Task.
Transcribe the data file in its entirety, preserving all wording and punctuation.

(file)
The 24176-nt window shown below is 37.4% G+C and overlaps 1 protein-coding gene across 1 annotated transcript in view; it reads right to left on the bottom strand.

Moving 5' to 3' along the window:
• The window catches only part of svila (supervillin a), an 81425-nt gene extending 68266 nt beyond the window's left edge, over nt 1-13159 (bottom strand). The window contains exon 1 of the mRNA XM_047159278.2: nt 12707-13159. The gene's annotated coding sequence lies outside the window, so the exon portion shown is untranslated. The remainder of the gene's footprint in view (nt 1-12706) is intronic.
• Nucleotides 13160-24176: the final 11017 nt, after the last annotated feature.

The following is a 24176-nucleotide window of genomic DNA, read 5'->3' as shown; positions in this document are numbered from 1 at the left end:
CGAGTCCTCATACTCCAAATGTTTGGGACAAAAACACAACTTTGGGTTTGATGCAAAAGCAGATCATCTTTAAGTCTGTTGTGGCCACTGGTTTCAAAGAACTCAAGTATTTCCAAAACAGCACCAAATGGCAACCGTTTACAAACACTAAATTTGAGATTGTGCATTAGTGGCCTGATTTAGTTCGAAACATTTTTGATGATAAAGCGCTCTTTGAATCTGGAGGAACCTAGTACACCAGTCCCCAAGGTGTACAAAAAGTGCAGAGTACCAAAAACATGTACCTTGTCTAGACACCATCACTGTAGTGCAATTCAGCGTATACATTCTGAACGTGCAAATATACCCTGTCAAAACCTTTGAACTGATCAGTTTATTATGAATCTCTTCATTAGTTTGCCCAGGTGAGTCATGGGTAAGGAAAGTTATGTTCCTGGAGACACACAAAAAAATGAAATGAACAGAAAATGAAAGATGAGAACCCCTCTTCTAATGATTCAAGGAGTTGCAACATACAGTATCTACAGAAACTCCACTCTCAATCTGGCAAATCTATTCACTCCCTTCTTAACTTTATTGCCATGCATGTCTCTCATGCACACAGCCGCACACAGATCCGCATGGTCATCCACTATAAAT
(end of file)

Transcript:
The 24176-nt window shown below is 37.4% G+C and overlaps 1 protein-coding gene across 1 annotated transcript in view; it reads right to left on the bottom strand.

Moving 5' to 3' along the window:
• The window catches only part of svila (supervillin a), an 81425-nt gene extending 68266 nt beyond the window's left edge, over nt 1-13159 (bottom strand). The window contains exon 1 of the mRNA XM_047159278.2: nt 12707-13159. The gene's annotated coding sequence lies outside the window, so the exon portion shown is untranslated. The remainder of the gene's footprint in view (nt 1-12706) is intronic.
• Nucleotides 13160-24176: the final 11017 nt, after the last annotated feature.

The following is a 24176-nucleotide window of genomic DNA, read 5'->3' as shown; positions in this document are numbered from 1 at the left end:
CGAGTCCTCATACTCCAAATGTTTGGGACAAAAACACAACTTTGGGTTTGATGCAAAAGCAGATCATCTTTAAGTCTGTTGTGGCCACTGGTTTCAAAGAACTCAAGTATTTCCAAAACAGCACCAAATGGCAACCGTTTACAAACACTAAATTTGAGATTGTGCATTAGTGGCCTGATTTAGTTCGAAACATTTTTGATGATAAAGCGCTCTTTGAATCTGGAGGAACCTAGTACACCAGTCCCCAAGGTGTACAAAAAGTGCAGAGTACCAAAAACATGTACCTTGTCTAGACACCATCACTGTAGTGCAATTCAGCGTATACATTCTGAACGTGCAAATATACCCTGTCAAAACCTTTGAACTGATCAGTTTATTATGAATCTCTTCATTAGTTTGCCCAGGTGAGTCATGGGTAAGGAAAGTTATGTTCCTGGAGACACACAAAAAAATGAAATGAACAGAAAATGAAAGATGAGAACCCCTCTTCTAATGATTCAAGGAGTTGCAACATACAGTATCTACAGAAACTCCACTCTCAATCTGGCAAATCTATTCACTCCCTTCTTAACTTTATTGCCATGCATGTCTCTCATGCACACAGCCGCACACAGATCCGCATGGTCATCCACTATAAAT